Saturday, January 13, 2007

update on Sadr and Surge

McClatchy Reports that the Mahdi Army is purposefully toning down its presence due to American increase. I linked to Juan Cole the other day who suggested PM Maliki has told them to back down. The point in global guerilla warfare is to wait for the Army to come in, flee, lay low until the "invasion"--I'm taking the surge here as a mini-war/mini conflict within the larger war/post war construct--and then swarm.

Consider the following line from the article (my emphasis):

The decision by al-Sadr to lower his force's profile in Baghdad will likely cut violence in the city and allow American forces to show quick results [i.e. mini war "victory"] from their beefed up presence. But it is also unlikely in the long term to change the balance of power here. Mahdi Army militiamen say that while they remain undercover now, they are simply waiting for the security plan to end [post mini-war conflict].
This might be a way of squaring the circle with Juan Cole's new post today on possible incursions against the Mahdi Army. Cole links an article from al-Hayat which:

suggests that the model of the US raid on an Iranian liason office in Irbil might be deployed against Mahdi Army leaders and against Sunni Arab guerrilla commanders. That is, such raids would be small, targeted, quick and involve kidnapping suspected wrongdoers...It says that Jabir al-Khafaji, a lieutenant of Muqtada al-Sadr who preached at his mosque in Kufa on Friday, condemned the "new politicians" and charging that "their strategy and goal is to get rid of the pious believers who have opposed the occupation." Hmm. I'd say he thinks there is about to be a fight with the Mahdi Army.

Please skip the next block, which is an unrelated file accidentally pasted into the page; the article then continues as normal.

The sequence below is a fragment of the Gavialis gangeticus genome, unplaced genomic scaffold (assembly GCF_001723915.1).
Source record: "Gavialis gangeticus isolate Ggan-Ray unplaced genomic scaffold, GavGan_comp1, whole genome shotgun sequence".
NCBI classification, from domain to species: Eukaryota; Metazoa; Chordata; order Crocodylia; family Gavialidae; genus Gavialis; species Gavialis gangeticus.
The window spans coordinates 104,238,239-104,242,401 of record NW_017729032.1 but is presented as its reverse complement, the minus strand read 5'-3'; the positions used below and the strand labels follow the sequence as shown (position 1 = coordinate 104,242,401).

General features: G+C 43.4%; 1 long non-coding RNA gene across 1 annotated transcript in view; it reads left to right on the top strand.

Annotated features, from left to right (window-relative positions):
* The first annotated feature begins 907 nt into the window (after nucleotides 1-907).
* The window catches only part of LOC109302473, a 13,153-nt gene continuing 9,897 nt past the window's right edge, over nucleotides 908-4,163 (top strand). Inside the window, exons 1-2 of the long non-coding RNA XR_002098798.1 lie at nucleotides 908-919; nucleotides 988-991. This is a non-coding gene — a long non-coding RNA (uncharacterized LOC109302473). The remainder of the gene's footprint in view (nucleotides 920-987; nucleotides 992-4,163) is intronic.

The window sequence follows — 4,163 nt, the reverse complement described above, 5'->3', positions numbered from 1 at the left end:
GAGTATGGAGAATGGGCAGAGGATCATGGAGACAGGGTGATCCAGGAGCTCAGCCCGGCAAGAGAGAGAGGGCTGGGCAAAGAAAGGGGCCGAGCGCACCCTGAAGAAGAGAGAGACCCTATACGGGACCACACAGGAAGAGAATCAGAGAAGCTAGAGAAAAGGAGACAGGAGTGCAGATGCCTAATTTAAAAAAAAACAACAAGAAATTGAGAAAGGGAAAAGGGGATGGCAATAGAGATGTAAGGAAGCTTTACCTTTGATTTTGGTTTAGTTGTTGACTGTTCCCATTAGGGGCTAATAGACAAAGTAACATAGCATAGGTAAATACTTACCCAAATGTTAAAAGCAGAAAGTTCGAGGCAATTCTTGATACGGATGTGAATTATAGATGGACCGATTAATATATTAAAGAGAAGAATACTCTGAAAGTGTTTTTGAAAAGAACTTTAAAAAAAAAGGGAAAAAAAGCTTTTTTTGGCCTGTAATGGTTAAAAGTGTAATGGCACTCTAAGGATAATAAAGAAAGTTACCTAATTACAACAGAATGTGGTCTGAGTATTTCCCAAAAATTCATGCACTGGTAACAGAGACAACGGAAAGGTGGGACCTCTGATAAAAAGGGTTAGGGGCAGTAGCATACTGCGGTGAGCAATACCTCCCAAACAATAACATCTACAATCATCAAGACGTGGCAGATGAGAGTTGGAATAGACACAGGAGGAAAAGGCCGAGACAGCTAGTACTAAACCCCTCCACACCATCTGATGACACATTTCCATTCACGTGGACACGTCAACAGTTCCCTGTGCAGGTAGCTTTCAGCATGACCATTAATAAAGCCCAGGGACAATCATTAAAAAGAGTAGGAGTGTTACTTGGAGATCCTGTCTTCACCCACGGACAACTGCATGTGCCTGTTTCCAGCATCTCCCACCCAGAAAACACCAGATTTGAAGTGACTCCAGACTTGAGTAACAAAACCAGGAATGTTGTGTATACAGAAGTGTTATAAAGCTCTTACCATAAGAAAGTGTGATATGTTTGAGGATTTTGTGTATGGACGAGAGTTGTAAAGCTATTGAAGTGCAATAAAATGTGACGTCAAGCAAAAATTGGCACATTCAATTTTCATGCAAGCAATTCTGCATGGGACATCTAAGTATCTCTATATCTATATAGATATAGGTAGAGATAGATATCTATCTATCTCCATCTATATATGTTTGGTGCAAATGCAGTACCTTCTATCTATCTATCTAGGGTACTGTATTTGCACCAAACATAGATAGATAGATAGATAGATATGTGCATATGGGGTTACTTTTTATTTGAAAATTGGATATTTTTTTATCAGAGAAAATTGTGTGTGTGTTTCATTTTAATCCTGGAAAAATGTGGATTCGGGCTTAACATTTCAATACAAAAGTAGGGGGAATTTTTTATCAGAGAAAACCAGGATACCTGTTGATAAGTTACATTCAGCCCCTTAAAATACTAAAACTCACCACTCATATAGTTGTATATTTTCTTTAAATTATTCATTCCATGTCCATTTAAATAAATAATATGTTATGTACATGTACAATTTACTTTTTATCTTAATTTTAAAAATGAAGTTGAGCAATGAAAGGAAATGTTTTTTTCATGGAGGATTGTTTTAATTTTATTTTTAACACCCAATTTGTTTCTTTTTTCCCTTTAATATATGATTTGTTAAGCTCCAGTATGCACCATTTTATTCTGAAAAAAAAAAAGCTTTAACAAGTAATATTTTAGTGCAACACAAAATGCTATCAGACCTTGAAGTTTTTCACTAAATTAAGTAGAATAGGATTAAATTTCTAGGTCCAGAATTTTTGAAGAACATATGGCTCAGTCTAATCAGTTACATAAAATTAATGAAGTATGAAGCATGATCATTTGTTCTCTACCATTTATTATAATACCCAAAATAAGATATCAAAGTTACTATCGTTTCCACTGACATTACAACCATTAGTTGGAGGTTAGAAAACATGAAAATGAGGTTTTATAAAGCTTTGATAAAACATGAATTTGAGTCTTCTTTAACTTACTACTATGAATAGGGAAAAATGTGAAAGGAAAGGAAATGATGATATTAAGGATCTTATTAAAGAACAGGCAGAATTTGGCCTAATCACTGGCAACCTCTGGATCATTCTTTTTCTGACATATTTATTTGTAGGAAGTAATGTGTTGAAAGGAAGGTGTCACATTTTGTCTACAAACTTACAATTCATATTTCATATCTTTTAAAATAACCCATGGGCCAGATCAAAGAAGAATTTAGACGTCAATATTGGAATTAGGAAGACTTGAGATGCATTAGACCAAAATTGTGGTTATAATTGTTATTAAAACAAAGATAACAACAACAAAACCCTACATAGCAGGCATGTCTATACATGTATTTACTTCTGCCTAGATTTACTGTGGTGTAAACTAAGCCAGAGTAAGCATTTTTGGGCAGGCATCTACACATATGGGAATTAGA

If the Mahdi Army pulls a lay low/swarm global guerilla move and Sunni insurgents time similar car bombs, the surge could lead to the American being lured into urban warfare and take serious casualties. I'm very worried about this possibility. The theory may be that the civil war/sectarian killings would stop if for a moment insurgents on the Sunni side and Sadr militia on the Shia both focus on killing the American troops. A neo-insurgency with a strange moment when Sadr could re-align (as he did temporarily in 2004) with some Sunni insurgents. But if the killings rise for the Americans, a constitutional crisis will occur I think. Republicans are fleeing Bush faster than you can say 2008.

The other reading might be that Maliki is still doing his best to protect the Mahdi Army while still giving the Americans enough success to keep him in their favor, while preventing any move towards a parliamentary coup. Maliki is like Bush becoming more and more isolated.


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